When going gets tough, husband closes door
DEAR ABBY: When my husband and I fight, which isn't really that often, he shuts himself away for several days. He locks the door to his office or the guest room and won't come out. I try to give him time to cool off, but sometimes it's awkward. He wouldn't talk to me at all for several days while his whole family was here celebrating his grandma's 90th birthday.
He's mad again. I apologized by text since he wouldn't talk to me, but our kids — ages 6 and 8 — are going to wonder why Daddy isn't with us. Should I skip a planned event and give him more time to cool off or try to approach him?
— WAITING FOR HIM IN GEORGIA
DEAR WAITING: Skip the planned event, and when your passive-aggressive husband comes out of hiding, INSIST the two of you get marriage counseling to resolve your differences. What he has been doing isn't healthy for your marriage. Dealing with conflict by hiding and using the silent treatment to punish one's spouse sets a poor example for your children, who are old enough to recognize that something is wrong between Daddy and Mommy. If he won't do it for the sake of your marriage, he should do it for the emotional health of those kids.
DEAR ABBY: I will be meeting an old high school friend for lunch. We are now in our 50s. I heard through the grapevine that she never had children. I am unsure what to say when the subject of children comes up, as it invariably will. "I'm sorry" may not be appropriate because perhaps she never wanted any. "Wow" or "interesting" may sound a bit odd.
In a similar vein, what does one say to someone when they share that they are divorced? I recall a woman I met telling me she was divorced. I said, "I'm sorry," and she replied, "I'm not!" What's an appropriate response for when these situations happen? I don't want to appear unsympathetic, but perhaps they don't want sympathy.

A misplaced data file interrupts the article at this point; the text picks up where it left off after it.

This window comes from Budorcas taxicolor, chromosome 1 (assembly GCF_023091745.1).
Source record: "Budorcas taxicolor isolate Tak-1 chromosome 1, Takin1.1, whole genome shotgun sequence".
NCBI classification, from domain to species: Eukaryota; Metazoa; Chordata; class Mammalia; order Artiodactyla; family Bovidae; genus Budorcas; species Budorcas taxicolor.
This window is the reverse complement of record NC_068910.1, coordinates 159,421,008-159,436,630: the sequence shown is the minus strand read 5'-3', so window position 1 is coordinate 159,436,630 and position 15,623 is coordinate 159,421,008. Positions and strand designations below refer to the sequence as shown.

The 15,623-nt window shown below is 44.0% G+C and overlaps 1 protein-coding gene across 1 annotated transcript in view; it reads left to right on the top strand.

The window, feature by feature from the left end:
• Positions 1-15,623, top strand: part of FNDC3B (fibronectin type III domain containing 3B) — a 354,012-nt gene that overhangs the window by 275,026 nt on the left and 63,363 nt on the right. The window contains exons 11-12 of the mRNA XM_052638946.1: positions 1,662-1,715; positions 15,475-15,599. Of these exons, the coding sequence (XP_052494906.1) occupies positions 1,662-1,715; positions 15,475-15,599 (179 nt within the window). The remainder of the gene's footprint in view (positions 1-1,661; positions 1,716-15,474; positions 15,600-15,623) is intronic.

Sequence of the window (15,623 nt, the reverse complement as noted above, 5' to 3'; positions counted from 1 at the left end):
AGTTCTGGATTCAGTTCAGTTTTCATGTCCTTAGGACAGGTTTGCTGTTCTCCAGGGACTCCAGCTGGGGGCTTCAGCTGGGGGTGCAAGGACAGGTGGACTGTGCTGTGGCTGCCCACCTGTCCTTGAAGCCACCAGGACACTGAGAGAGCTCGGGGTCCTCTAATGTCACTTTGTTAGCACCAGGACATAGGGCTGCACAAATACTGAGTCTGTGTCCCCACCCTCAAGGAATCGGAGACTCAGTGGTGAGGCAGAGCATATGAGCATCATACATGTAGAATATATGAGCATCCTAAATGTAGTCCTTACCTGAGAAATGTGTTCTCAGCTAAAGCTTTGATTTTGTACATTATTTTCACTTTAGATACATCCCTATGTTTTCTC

— SYMPATHETIC IN FLORIDA
DEAR SYMPATHETIC: You may have hit on something. The birthrate in the United States is at an all-time low because many women have chosen to forgo motherhood. If someone tells you she doesn't have children, all you have to say is "Oh," and change the subject. You should not interrogate the person further. As for the subject of divorce, sometimes dissolution of a marriage is therapeutic. Do not ask for — or expect — more details. Show an interest in what your old friend is doing NOW and move on from there.
DEAR ABBY: My late husband was a dentist. Should I include his DDS degree on his headstone?
— NOT SURE IN THE SOUTH
DEAR NOT SURE: Although your husband may be deceased and no longer practicing dentistry, it doesn't make him any less a dentist. He earned his degree. If you would like it carved in granite, I don't see why it shouldn't be. Inquire at the cemetery about its protocol.
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